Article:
David P. Gushee is distinguished university professor of Christian ethics and director of the Center for Theology and Public Life at Mercer University and author of The Sacredness of Human Life: Why an Ancient Biblical Vision Is Key to the World’s Future.
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As I mentioned at the end of yesterday’s post, neither our political nor our moral philosophies can find anything to celebrate in the estimated 1.2 million abortions performed annually in the US.
To the contrary: there is some kind of social pathology at work here. Abortion has become a massively institutionalized response to a grave set of underlying social conditions. Recognizing this gives us the possibility of initiating a meaningful response to those factors.
Abortion is an often-desperate response to the problem of being accidentally and unhappily pregnant. About half of all pregnancies in the US are unintended.
The burden of this unhappy accident falls on women. While a man can attempt to evade the crisis of having conceived an unwanted child, a pregnant woman experiences that crisis within her own body.
We need better customs and laws enforcing male sexual and paternal responsibility. But still, the brute facts direct us to the particular life circumstances of women. We need to know what is happening in so many women’s lives, and in our culture more broadly, that leads to so many unwanted pregnancies for women. We do know a few things.
We know that far too many people are having sex outside of a context in which a resulting pregnancy can be handled without resort to abortion. Our culture lacks an ethic of sexual responsibility, and women disproportionately pay the price.
We know that far too many people who have sex are not using birth control, or not using it properly. While only abstinence is 100% effective to prevent pregnancy, birth control is better than an unwanted pregnancy. Those who are opposed to abortion need to support access to birth control and accurate information on how to use it. They have often opposed such access.
We know that over 60% of pregnant women are poor or near-poor (up to 199% of the federal poverty line). Three-fourths of surveyed women who have had abortions say their lack of financial resources contributed to their decision. Those who say they care about abortion must support rather than oppose universal access to health care and social welfare services so that no woman has to choose abortion for lack of resources.
We know from surveys that many women choose abortion because of the perceived impact of a pregnancy on their romantic and family relationships. We need safer, sturdier, healthier relationships between men and women. We need families and religious communities that support rather than ostracize pregnant women.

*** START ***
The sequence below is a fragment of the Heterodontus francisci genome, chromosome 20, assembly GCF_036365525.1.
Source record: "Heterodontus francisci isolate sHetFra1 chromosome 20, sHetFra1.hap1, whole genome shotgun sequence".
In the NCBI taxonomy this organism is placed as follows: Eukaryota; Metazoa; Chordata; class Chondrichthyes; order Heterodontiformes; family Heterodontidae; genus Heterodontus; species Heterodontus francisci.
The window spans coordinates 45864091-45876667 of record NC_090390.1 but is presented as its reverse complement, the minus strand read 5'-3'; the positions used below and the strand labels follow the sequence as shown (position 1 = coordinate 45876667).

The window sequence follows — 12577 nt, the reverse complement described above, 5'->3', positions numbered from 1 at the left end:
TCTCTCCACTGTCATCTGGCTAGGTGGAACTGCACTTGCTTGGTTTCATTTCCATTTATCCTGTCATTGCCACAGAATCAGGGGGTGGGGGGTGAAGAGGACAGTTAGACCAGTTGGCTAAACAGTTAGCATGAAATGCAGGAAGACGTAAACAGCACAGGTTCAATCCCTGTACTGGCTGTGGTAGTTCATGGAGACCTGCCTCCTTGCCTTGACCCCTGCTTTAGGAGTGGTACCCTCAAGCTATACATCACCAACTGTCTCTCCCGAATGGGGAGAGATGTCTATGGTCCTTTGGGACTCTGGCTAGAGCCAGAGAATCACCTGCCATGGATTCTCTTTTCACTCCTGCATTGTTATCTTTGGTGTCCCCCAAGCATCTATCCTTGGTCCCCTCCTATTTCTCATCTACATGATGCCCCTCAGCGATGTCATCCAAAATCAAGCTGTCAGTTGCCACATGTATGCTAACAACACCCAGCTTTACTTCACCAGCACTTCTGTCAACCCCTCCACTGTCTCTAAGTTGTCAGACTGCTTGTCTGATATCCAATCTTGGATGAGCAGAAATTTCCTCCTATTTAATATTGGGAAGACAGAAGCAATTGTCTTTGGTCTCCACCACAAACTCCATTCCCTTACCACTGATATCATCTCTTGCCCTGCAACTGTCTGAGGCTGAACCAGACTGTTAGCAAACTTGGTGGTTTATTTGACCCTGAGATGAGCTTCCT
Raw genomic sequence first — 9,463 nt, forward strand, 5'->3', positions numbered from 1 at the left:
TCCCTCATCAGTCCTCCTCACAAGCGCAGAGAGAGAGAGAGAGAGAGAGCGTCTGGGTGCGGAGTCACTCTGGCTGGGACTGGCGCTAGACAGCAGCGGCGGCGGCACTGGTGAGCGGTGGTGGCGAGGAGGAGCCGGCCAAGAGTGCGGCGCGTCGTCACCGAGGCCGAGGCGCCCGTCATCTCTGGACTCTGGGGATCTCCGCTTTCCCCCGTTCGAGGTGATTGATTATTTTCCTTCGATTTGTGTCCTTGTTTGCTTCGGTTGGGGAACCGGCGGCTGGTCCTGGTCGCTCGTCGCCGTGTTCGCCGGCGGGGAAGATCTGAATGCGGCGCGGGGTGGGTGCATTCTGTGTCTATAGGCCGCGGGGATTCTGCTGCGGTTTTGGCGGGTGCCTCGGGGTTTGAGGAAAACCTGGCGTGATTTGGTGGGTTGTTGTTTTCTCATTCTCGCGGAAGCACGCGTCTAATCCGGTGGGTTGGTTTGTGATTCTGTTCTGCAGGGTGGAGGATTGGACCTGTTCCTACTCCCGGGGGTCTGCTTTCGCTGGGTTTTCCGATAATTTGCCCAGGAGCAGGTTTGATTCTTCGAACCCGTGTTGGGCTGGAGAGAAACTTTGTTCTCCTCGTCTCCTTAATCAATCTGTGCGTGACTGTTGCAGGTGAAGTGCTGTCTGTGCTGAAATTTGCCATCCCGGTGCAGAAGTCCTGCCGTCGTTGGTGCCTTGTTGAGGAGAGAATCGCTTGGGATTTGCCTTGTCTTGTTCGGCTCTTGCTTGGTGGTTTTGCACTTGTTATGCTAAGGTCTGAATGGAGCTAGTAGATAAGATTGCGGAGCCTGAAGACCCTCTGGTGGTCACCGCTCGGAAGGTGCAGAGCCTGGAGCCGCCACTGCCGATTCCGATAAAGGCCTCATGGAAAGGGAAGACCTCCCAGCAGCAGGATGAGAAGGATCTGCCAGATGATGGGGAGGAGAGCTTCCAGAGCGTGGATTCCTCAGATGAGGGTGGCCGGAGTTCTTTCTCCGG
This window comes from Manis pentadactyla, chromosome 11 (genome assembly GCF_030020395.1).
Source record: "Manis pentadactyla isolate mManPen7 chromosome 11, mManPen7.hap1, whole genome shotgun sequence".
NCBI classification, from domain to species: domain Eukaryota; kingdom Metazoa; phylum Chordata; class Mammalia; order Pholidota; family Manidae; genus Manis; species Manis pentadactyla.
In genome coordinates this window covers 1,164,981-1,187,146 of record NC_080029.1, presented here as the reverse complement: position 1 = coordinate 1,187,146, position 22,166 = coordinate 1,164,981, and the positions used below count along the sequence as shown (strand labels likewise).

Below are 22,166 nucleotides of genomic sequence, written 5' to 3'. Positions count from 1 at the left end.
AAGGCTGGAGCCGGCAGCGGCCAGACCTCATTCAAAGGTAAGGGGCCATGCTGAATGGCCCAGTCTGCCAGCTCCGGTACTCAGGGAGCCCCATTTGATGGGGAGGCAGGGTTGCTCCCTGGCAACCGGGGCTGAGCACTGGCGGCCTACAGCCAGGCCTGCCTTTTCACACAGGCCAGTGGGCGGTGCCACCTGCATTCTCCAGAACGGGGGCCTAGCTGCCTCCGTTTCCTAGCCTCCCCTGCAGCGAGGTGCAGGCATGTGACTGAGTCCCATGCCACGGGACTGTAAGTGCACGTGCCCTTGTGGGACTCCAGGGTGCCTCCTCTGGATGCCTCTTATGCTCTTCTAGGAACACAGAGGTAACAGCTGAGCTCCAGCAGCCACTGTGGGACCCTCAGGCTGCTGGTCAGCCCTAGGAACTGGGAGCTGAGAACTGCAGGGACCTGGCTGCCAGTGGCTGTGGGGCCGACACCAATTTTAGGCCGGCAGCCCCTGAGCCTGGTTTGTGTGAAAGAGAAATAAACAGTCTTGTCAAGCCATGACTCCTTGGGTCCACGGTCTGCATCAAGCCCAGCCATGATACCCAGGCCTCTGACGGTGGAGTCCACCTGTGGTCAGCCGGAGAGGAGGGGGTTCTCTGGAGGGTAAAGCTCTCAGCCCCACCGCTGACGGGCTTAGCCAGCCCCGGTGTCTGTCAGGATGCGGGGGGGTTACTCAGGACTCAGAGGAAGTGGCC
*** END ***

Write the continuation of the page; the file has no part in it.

We know that the choice to give up a child for adoption is very difficult, and that successful domestic adoptions are hardly routine in this society. It takes enormous moral support not just to carry an initially unwanted child but then to make the wrenching decision to give it up for adoption. We need to get better at this.
What if all of us who are involved in American politics — politicians and voters — were challenged to embrace a national goal of reducing the number of abortions in this country by one-fourth (300,000 per year) during the course of the next four years?
Probably those of you who are Republicans would say that meeting this goal requires overturning current federal abortion law. Well and good. But whether it happens or not, you will be held accountable to what actually matters the most — reducing the number of abortions by getting at the very roots of the problem. Will you set that goal and do the practical things required to accomplish it?
If those of you who are Democrats were courageous enough to embrace the abortion-reduction goal over and against the vocal objections of many in your party, you would probably say that you will seek to achieve it without any change in abortion access. Well and good. You also will be held accountable for reducing the actual numbers of abortions — by whatever means.
Let both sides compete with each other to see who is right on the best means. But let them do so on the basis of a shared goal of reducing the number of abortions dramatically, a goal which fits with both our legal and our moral traditions.
Let us challenge ourselves, for the challenge belongs to all of us.
After all, it’s not talking points, not sound bites, not marches or empty rhetoric or symbolic victories, but human beings that really matter — especially the people who have the most at stake in our national conversation on abortion: lonely, poor, frightened women and the children whose lives depend on them.
Click to read David Gushee’s EerdWord post “After Newtown: Protecting the Sacredness of Human Life” or to order The Sacredness of Human Life.
An earlier version of this article was published January 16, 2012 at ABPnews.com.